The Tangled Connections We Are Woven, Strand 1

September 21, 2014  •  Leave a Comment
C The Solution, B The ChangeC The Solution, B The Change I remember 20 years or so ago, being introduced to and embracing the spider web as a metaphor for the inter-connectedness among all living things.  I don't remember whether Chief Seattle's words below were my first encounter with the analogy or whether it was from another of the many influencers in my life who spoke to this idea:
 
Humankind has not woven the web of life.
We are but one thread within it.
Whatever we do to the web, we do to ourselves.
All things are bound together.
All things connect.
~ Chief Seattle, 1854 ~
 
C The Solution, B The ChangeC The Solution, B The Change
 
But I do remember how profoundly it affected me.  In the mid-1990s, I converted to a new spirituality that was more centrally built around this worldview.  My spouse and I named our first pet rabbit "web".  And at our wedding, to symbolize our interrelatedness, we tossed around a ball of yarn from attendee to attendee until my grandma was tangled up with my spouse's college buddy in a way that defies most all definitions of "the natural order of things".  It was a concept that stuck with me.
 
I also recall sitting in English class at Iowa State University discussing the similarities between the anti-narrative, story weaving styles of Leslie Marmon Silko in her novel Ceremony and Toni Morrison in Beloved.  These two brilliant writers made conscious decisions to ditch the writing conventions of the dominant culture in exchange for a more culturally relevant, and just plain more interesting mode of communicating one's point of view.  
 
As with any generation
the oral tradition depends upon each person
listening and remembering a portion
and it is together--
all of us remembering what we have heard together--
that creates the whole story
the long story of the people.
                                             
                   -Leslie Marmon Silko
 
If I close my eyes, I can transport myself back to that classroom where, as our instructor compared the storytelling techniques of these authors to that of a spider weaving her web, I sat scanning the faces of the other students in the circle looking for some indication of interest that might connect us beyond English 420.  DID YOU JUST HEAR THAT?  THE STORY IS A WEB AND WE GET TO TRAVERSE IT IN PATTERNS THAT THE STORYTELLER HAS DEVISED FOR US SO THAT WE MAY ALL BE CONNECTED THROUGH HER TALE!  AND TIME ISN'T LINEAR EITHER!  FOR GOODNESS SAKES PEOPLE, ARE YOU GETTING THIS?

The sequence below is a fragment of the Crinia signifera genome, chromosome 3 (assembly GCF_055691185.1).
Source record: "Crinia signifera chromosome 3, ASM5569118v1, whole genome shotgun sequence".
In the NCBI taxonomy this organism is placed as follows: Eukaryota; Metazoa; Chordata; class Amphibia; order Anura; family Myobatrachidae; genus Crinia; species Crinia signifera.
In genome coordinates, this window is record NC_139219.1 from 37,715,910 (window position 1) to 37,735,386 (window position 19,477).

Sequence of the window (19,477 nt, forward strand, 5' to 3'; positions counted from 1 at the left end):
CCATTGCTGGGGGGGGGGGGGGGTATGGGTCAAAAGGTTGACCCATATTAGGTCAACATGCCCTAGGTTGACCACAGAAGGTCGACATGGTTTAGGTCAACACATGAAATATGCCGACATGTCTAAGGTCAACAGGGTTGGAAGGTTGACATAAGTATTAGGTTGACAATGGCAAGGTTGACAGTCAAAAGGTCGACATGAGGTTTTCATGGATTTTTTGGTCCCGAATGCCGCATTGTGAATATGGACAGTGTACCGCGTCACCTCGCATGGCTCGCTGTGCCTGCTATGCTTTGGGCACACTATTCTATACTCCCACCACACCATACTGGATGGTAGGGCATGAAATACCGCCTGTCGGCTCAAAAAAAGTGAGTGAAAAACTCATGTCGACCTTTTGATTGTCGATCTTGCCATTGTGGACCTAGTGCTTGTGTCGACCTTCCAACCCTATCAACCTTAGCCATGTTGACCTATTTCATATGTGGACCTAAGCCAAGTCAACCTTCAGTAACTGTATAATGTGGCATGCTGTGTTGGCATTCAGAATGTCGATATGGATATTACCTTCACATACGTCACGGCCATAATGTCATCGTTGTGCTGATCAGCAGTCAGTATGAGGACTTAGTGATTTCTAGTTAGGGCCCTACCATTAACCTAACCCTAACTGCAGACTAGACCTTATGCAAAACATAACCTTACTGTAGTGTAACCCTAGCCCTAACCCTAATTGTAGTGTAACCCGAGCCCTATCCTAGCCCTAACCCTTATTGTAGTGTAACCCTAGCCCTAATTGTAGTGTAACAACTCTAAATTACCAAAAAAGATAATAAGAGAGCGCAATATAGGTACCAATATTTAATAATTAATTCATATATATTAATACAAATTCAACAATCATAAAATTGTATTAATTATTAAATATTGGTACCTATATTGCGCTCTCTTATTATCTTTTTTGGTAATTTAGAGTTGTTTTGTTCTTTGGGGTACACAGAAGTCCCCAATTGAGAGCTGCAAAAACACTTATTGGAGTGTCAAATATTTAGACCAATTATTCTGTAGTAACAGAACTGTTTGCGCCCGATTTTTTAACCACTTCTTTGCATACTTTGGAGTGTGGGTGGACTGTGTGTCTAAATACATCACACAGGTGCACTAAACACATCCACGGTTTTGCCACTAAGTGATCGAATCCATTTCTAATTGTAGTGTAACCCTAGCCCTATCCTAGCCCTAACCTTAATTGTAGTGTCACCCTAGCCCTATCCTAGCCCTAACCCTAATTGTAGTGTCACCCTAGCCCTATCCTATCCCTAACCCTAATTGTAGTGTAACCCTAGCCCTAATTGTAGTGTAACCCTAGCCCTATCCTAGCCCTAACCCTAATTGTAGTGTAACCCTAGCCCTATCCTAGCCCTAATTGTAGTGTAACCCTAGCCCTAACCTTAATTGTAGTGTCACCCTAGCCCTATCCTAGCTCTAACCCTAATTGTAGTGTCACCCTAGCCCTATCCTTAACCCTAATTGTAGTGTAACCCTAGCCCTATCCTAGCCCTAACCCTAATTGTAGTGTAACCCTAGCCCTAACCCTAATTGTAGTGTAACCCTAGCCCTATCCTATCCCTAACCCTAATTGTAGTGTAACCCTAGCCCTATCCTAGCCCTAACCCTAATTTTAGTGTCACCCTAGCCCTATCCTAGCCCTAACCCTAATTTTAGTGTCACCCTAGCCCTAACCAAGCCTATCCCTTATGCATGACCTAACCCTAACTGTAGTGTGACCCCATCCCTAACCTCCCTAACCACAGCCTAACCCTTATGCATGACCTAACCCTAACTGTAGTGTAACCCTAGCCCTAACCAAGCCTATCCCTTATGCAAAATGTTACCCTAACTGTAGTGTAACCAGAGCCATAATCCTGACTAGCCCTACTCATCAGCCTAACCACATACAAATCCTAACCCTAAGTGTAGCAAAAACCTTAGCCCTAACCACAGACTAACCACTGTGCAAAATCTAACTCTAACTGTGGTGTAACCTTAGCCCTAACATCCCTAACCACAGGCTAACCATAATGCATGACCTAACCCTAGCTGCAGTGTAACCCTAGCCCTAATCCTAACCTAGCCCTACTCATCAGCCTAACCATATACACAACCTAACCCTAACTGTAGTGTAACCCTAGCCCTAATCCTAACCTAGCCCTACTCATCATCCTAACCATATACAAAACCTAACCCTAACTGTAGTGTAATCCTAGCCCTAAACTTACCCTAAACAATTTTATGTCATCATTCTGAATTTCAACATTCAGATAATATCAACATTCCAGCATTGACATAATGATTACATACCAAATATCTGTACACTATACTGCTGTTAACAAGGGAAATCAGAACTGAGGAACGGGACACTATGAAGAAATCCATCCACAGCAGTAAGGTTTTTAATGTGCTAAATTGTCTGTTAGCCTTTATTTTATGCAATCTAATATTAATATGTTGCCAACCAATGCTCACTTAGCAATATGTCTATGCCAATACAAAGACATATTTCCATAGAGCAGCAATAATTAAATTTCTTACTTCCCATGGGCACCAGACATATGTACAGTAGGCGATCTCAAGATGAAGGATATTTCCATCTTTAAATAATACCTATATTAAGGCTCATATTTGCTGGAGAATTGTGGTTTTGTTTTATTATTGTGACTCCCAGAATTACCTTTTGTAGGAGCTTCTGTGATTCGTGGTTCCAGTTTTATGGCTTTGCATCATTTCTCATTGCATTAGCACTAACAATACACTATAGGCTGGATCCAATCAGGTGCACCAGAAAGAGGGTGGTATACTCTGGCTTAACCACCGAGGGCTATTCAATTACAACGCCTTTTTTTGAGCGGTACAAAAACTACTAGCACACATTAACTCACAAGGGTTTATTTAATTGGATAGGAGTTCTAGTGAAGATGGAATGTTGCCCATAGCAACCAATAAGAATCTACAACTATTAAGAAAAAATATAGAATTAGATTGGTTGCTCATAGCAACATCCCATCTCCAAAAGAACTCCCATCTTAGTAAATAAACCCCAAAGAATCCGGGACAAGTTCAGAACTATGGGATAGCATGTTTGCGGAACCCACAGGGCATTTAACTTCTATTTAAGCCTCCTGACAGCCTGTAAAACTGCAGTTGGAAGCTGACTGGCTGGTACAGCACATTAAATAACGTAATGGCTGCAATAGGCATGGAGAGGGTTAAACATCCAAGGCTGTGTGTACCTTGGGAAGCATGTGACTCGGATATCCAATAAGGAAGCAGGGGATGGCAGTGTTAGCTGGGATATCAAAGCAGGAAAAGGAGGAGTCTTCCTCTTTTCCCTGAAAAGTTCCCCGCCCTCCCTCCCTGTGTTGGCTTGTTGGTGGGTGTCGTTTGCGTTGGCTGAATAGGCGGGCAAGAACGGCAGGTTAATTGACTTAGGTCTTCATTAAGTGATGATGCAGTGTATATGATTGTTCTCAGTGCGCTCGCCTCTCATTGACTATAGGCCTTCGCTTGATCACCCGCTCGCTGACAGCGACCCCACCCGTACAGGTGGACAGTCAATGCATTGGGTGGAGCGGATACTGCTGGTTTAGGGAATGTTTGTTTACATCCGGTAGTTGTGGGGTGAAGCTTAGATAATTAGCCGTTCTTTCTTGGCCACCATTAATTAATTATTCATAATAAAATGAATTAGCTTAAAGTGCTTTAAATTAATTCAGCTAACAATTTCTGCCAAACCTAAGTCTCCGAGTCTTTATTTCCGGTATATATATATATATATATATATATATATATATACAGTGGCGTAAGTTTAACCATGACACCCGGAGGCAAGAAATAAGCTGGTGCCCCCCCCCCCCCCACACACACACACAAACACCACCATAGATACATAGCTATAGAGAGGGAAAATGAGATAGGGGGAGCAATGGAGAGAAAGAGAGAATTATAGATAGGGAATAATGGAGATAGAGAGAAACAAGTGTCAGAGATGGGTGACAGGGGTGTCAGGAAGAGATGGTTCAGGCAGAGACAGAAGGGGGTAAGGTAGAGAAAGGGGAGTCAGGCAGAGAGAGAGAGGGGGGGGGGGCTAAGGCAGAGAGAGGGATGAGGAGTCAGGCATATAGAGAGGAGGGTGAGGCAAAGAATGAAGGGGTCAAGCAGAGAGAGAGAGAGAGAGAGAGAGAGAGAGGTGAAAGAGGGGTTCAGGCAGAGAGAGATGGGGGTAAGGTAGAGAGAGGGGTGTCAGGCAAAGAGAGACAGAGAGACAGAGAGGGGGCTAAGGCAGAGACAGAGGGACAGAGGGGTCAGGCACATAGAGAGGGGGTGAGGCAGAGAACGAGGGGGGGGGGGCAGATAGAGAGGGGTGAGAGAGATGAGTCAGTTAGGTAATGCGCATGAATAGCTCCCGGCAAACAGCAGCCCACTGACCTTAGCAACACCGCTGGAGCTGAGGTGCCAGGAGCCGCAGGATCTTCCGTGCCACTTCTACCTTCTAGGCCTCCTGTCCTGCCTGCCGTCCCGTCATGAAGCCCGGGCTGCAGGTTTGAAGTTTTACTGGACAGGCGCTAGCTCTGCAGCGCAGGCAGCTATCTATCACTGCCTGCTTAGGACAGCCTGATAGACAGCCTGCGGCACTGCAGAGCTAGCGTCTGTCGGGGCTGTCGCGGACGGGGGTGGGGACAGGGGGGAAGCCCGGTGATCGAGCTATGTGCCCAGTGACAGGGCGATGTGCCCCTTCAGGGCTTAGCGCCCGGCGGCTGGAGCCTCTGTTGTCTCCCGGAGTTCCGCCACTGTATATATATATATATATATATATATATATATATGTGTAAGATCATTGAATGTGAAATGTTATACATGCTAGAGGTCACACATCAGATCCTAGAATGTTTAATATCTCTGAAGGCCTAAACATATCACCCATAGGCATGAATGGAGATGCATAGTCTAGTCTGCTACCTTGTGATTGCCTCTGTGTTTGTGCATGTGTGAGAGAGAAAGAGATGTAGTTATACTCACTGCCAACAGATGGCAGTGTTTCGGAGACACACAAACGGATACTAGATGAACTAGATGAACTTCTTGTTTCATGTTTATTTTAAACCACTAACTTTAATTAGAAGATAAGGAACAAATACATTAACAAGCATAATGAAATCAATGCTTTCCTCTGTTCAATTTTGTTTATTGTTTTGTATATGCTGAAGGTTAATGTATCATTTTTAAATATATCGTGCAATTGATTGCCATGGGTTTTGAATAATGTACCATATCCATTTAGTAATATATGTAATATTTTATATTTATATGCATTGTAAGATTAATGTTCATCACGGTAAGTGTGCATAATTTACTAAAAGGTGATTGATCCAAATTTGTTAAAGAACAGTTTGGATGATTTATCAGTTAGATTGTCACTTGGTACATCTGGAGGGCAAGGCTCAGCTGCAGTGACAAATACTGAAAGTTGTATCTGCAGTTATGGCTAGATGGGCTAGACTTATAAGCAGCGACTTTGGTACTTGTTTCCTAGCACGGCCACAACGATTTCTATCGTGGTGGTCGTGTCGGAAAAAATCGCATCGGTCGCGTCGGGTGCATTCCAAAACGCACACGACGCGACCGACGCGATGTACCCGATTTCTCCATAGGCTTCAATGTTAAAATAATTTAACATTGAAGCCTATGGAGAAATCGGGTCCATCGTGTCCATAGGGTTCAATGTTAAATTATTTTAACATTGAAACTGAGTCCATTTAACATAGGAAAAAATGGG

C The Solution, B The ChangeC The Solution, B The Change
 
Either the web-as-analogy concept wasn't as interesting to my classmates or my seated-but-ready-to-pounce position scared them off.  Not dissimilar to Leslie Marmon Silko's main character, Tayo, I sometimes questioned my sanity as I failed to establish a linear narrative that might allow others to engage with me in a more clear and direct manner.  
 
He cried the relief he felt at finally seeing the pattern, the way all the stories fit together – the old stories, the war stories, their stories – to become the story that was still being told.  He was not crazy; he had never been crazy.  He had only seen and heard the world as it always was: NO BOUNDARIES, ONLY TRANSITIONS THROUGH ALL DISTANCES AND TIME.
 
Perhaps not in English class, but a shared vision of our interconnectedness has allowed me to connect in meaningful ways, with my family, my students, my colleagues, and my community.  And, as it turns out, living one's life with an awareness that what I do to you, I do to myself turns out to be a pretty decent way to go about it.   Getting tangled up in decency feels pretty good too.  Social psychologist, Jennifer Aaker, has researched what makes us happy and she states “the happiest people are those who have stopped chasing happiness and instead search for meaningfulness.”  
 
I use this idea when assigning my college of medicine students to design a social change intervention that they would like to see the following semester's students implement.  I encourage them to choose something that is meaningful to them.  I ask them to choose something that will make them smile and feel really good if they happen to be walking across campus and come upon a group of students who are implementing their social change initiative.  
 
It makes me very happy to send off masses of nurses who are entangled in decency having woven happiness into their future and having an ability to see how they are connected with one another, with the issues they affect, and with society at large.  When I walk across campus and see a former student collecting items for the food pantry I smile and I feel really good.  In the end, the assignment is my social change initiative and it keeps me connected with my students beyond Sociology 102.
 
 
Click here to read strand 2 of this post.
 
 
 

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